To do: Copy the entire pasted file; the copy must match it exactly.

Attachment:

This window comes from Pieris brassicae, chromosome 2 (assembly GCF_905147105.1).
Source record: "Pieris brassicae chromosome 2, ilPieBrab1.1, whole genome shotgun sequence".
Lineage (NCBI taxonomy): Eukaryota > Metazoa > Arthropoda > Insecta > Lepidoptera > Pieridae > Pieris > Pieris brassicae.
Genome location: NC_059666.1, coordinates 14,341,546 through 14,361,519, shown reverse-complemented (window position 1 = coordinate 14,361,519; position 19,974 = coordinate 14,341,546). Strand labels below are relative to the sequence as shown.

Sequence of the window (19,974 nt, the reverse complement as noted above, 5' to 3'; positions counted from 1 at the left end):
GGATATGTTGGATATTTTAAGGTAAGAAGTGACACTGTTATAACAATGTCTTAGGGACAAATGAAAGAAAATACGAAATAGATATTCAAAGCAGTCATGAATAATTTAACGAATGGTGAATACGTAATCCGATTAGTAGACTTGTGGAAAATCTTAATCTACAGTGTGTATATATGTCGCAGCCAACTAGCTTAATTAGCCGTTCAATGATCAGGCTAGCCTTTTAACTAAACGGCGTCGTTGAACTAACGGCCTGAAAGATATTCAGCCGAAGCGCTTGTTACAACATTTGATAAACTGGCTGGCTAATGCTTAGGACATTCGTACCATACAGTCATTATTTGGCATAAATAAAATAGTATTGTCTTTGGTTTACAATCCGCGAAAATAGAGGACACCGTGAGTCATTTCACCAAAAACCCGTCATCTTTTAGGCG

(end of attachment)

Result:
This window comes from Pieris brassicae, chromosome 2 (assembly GCF_905147105.1).
Source record: "Pieris brassicae chromosome 2, ilPieBrab1.1, whole genome shotgun sequence".
Lineage (NCBI taxonomy): Eukaryota > Metazoa > Arthropoda > Insecta > Lepidoptera > Pieridae > Pieris > Pieris brassicae.
Genome location: NC_059666.1, coordinates 14,341,546 through 14,361,519, shown reverse-complemented (window position 1 = coordinate 14,361,519; position 19,974 = coordinate 14,341,546). Strand labels below are relative to the sequence as shown.

Sequence of the window (19,974 nt, the reverse complement as noted above, 5' to 3'; positions counted from 1 at the left end):
GGATATGTTGGATATTTTAAGGTAAGAAGTGACACTGTTATAACAATGTCTTAGGGACAAATGAAAGAAAATACGAAATAGATATTCAAAGCAGTCATGAATAATTTAACGAATGGTGAATACGTAATCCGATTAGTAGACTTGTGGAAAATCTTAATCTACAGTGTGTATATATGTCGCAGCCAACTAGCTTAATTAGCCGTTCAATGATCAGGCTAGCCTTTTAACTAAACGGCGTCGTTGAACTAACGGCCTGAAAGATATTCAGCCGAAGCGCTTGTTACAACATTTGATAAACTGGCTGGCTAATGCTTAGGACATTCGTACCATACAGTCATTATTTGGCATAAATAAAATAGTATTGTCTTTGGTTTACAATCCGCGAAAATAGAGGACACCGTGAGTCATTTCACCAAAAACCCGTCATCTTTTAGGCG